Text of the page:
Ondla Jwng Naa JwngApril 15, 2011
The Bodos are one of the largest ethnic and linguistic groups of the Brahmaputra valley in Assam. Rice is the staple food and fondly savored with a non vegetarian dish like fish or pork. The main dishes are Oma Bedor, Ondla and Narzi. This publication Fried Eye shares one of the traditional Bodo curry known as ‘Ondla Jwng Naa Jwng’ by Ruprekha Mushahary. It’s an extremely delicious and very healthy dish and is basically made of grounded rice. This curry can be cooked with fish, chicken or pork and they can have many variations.
Before we process ahead, let us be familiar with some Bodo terminologies.
Ondla: a curry cooked with ground rice.
1.) Fresh fish (alive if possible), 6pieces. Seen in the picture are pieces of a ‘Shoal’ fish.
2.) 1cup baskar bibaar, cleaned and washed. It is also known as ‘ bahek tita’ or ‘tita bahekor phool’, in Assamese. It is a tiny red flower, tastes bitter and is said to be healthy
3.) 1table spoon of khaari, known as ‘kol khaar’ or ‘kola khaar’ in Assamese. This is used by the people of North East in cooking wide variety of dishes. To make khaari, banana plant is cut, dried and burnt to collect the ash.
4.) 1/2 cup rice, soaked for an hour and ground to a fine paste with water. Normally this recipe is made with rice powder. But if not an expert, the curry gets lumpy while cooking. This variation gives a smoothness to the curry.
5.) 6 pods of garlic, ground coarsely. Half tsp turmeric, salt, 1 table spoon of oil, chopped green chilly and bunch of green coriander leaves to taste.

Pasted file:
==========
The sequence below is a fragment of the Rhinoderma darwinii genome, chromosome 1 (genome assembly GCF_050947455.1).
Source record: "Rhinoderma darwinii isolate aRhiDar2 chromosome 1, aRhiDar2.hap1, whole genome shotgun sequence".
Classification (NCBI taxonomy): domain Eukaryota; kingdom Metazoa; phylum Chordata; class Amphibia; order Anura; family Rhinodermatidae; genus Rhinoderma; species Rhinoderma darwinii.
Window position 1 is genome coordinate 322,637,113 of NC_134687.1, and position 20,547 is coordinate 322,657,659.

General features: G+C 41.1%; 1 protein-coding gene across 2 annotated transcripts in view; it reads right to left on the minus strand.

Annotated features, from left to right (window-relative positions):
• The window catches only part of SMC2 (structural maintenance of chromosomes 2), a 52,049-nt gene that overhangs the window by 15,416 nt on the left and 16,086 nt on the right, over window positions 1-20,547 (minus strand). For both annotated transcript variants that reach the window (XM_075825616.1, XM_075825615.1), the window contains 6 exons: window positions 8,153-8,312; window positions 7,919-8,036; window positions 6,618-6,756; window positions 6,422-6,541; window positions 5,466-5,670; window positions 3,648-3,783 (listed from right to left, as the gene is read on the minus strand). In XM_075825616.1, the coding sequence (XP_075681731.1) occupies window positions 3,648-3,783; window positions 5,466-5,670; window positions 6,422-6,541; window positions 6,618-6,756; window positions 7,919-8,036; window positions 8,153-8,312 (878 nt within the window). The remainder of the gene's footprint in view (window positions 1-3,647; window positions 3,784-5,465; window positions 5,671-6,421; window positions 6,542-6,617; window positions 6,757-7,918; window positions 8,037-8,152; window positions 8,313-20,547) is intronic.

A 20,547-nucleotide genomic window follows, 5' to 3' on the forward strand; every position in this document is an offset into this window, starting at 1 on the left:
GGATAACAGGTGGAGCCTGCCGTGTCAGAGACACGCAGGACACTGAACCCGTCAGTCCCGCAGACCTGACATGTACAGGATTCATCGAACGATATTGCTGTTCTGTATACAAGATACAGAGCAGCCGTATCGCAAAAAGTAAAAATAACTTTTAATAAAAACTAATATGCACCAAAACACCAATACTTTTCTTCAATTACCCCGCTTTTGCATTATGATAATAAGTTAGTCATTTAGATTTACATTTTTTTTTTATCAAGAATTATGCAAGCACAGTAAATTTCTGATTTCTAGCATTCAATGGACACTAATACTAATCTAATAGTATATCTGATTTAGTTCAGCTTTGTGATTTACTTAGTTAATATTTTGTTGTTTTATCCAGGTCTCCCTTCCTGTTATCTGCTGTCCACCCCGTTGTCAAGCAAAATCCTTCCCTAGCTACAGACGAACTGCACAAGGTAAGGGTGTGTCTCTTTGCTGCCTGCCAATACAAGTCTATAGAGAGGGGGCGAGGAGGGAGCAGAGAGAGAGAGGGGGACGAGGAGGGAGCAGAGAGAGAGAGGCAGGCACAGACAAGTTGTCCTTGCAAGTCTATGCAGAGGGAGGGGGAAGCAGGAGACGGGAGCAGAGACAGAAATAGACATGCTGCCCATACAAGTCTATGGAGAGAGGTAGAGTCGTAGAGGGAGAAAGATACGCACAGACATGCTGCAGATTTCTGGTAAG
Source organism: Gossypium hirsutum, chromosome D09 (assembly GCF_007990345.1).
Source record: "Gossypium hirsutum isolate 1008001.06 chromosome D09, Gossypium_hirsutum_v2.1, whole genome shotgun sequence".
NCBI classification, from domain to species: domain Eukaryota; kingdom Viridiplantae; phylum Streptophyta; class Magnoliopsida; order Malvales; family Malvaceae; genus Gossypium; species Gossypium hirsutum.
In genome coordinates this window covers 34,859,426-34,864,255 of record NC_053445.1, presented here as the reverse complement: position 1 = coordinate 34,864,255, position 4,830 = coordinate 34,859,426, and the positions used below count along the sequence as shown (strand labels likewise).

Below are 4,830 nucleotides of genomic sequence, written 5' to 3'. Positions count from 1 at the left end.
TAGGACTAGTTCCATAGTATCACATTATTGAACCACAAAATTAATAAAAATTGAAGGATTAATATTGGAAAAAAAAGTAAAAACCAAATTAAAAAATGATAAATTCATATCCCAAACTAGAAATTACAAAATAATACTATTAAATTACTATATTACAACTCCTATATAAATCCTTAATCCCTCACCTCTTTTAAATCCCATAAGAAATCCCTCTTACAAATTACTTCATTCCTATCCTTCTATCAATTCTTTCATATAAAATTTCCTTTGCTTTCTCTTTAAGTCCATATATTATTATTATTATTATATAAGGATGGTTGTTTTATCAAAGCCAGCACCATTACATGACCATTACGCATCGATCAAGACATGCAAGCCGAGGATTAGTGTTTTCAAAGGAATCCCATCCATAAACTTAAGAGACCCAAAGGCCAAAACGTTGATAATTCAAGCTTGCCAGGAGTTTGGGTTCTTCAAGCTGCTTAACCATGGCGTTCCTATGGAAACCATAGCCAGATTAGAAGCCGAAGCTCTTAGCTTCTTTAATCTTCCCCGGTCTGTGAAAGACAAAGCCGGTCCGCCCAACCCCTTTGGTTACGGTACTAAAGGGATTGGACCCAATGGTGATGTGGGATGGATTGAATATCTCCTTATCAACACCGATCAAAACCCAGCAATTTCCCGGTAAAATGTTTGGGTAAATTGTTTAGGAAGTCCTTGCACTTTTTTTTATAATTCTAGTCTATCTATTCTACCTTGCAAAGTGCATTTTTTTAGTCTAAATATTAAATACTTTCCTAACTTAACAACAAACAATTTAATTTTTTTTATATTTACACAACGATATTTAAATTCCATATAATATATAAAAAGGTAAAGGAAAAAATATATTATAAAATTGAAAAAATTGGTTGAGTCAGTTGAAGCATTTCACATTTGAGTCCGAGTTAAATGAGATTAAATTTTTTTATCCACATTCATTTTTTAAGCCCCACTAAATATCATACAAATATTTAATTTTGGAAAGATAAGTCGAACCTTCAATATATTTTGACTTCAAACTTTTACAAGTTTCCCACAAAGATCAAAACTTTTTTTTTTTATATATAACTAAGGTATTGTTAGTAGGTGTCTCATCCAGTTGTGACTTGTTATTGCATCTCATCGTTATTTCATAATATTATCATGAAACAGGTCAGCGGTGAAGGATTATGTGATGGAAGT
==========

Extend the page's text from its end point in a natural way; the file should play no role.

1.) Fry the pieces of fish smeared with turmeric and salt.
2.) Heat oil in a pan and fry baskaar bibaar.
3.) Add salt, turmeric and chilly.
4.) Pour water and cook for about 5 minutes.
5.) Now pour out the rice paste into the pan stirring constantly.
6.) Cook for another 5 minutes.
7.) Put in the fried pieces of fish and cook.
8.) Add garlic paste and stir well when fish is cooked, cook for a few more minutes.
9.) Finally add khaari and chopped coriander.
wowww the curry looks delightful 😀
since I am nt a good cook i will definitely make a khichri out of it… should send this to mom.
thanks for sharing 🙂
No, not really, as the quantity of bibaar is very less, it doesn’t make the curry bitter but gives a tinge of bitterness which actually enhances the taste of the curry. The bibaar also gives a beautiful colour to the curry. Bibaar can be replaced by fresh tender Papaya flowers too, the taste will be same but the colour of the curry will be off white.
will the bibaar make th curry little blunt bitter? Coz bibaar is a bit more bitter than bitter gourd